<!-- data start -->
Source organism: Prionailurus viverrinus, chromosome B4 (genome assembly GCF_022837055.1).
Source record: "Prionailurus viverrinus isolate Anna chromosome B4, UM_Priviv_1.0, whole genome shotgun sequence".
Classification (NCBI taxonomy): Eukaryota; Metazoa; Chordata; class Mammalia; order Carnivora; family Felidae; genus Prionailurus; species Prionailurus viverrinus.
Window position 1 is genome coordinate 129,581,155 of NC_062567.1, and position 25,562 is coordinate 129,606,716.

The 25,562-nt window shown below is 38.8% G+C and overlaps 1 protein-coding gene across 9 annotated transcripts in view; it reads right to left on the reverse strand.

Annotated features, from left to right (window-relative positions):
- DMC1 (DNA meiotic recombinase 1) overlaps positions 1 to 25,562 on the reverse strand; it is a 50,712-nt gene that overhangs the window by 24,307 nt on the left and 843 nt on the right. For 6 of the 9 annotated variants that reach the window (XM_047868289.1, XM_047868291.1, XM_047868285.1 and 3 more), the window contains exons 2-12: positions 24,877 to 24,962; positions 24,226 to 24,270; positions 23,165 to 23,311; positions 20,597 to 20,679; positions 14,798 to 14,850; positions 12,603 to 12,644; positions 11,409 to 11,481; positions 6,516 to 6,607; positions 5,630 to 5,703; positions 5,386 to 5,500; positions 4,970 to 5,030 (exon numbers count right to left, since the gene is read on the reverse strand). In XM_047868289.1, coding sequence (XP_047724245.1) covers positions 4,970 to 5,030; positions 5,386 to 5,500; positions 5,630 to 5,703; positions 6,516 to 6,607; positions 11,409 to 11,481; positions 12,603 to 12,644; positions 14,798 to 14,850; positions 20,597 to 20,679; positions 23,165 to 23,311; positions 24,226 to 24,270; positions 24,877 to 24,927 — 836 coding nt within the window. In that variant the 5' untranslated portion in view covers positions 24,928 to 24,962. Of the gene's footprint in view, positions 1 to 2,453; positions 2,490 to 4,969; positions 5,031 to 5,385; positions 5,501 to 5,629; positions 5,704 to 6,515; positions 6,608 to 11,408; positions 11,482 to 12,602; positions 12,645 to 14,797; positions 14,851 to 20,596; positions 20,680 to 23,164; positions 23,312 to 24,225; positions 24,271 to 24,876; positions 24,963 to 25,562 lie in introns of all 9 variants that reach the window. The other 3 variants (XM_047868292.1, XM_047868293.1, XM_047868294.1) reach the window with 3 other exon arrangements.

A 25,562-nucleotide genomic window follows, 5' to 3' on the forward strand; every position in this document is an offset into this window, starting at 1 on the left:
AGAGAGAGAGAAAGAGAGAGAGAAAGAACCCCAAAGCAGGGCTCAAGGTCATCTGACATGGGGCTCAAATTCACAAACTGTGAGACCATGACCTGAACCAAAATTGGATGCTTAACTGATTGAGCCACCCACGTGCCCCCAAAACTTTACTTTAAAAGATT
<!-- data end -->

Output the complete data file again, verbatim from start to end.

Source organism: Prionailurus viverrinus, chromosome B4 (genome assembly GCF_022837055.1).
Source record: "Prionailurus viverrinus isolate Anna chromosome B4, UM_Priviv_1.0, whole genome shotgun sequence".
Classification (NCBI taxonomy): Eukaryota; Metazoa; Chordata; class Mammalia; order Carnivora; family Felidae; genus Prionailurus; species Prionailurus viverrinus.
Window position 1 is genome coordinate 129,581,155 of NC_062567.1, and position 25,562 is coordinate 129,606,716.

The 25,562-nt window shown below is 38.8% G+C and overlaps 1 protein-coding gene across 9 annotated transcripts in view; it reads right to left on the reverse strand.

Annotated features, from left to right (window-relative positions):
- DMC1 (DNA meiotic recombinase 1) overlaps positions 1 to 25,562 on the reverse strand; it is a 50,712-nt gene that overhangs the window by 24,307 nt on the left and 843 nt on the right. For 6 of the 9 annotated variants that reach the window (XM_047868289.1, XM_047868291.1, XM_047868285.1 and 3 more), the window contains exons 2-12: positions 24,877 to 24,962; positions 24,226 to 24,270; positions 23,165 to 23,311; positions 20,597 to 20,679; positions 14,798 to 14,850; positions 12,603 to 12,644; positions 11,409 to 11,481; positions 6,516 to 6,607; positions 5,630 to 5,703; positions 5,386 to 5,500; positions 4,970 to 5,030 (exon numbers count right to left, since the gene is read on the reverse strand). In XM_047868289.1, coding sequence (XP_047724245.1) covers positions 4,970 to 5,030; positions 5,386 to 5,500; positions 5,630 to 5,703; positions 6,516 to 6,607; positions 11,409 to 11,481; positions 12,603 to 12,644; positions 14,798 to 14,850; positions 20,597 to 20,679; positions 23,165 to 23,311; positions 24,226 to 24,270; positions 24,877 to 24,927 — 836 coding nt within the window. In that variant the 5' untranslated portion in view covers positions 24,928 to 24,962. Of the gene's footprint in view, positions 1 to 2,453; positions 2,490 to 4,969; positions 5,031 to 5,385; positions 5,501 to 5,629; positions 5,704 to 6,515; positions 6,608 to 11,408; positions 11,482 to 12,602; positions 12,645 to 14,797; positions 14,851 to 20,596; positions 20,680 to 23,164; positions 23,312 to 24,225; positions 24,271 to 24,876; positions 24,963 to 25,562 lie in introns of all 9 variants that reach the window. The other 3 variants (XM_047868292.1, XM_047868293.1, XM_047868294.1) reach the window with 3 other exon arrangements.

A 25,562-nucleotide genomic window follows, 5' to 3' on the forward strand; every position in this document is an offset into this window, starting at 1 on the left:
AGAGAGAGAGAAAGAGAGAGAGAAAGAACCCCAAAGCAGGGCTCAAGGTCATCTGACATGGGGCTCAAATTCACAAACTGTGAGACCATGACCTGAACCAAAATTGGATGCTTAACTGATTGAGCCACCCACGTGCCCCCAAAACTTTACTTTAAAAGATT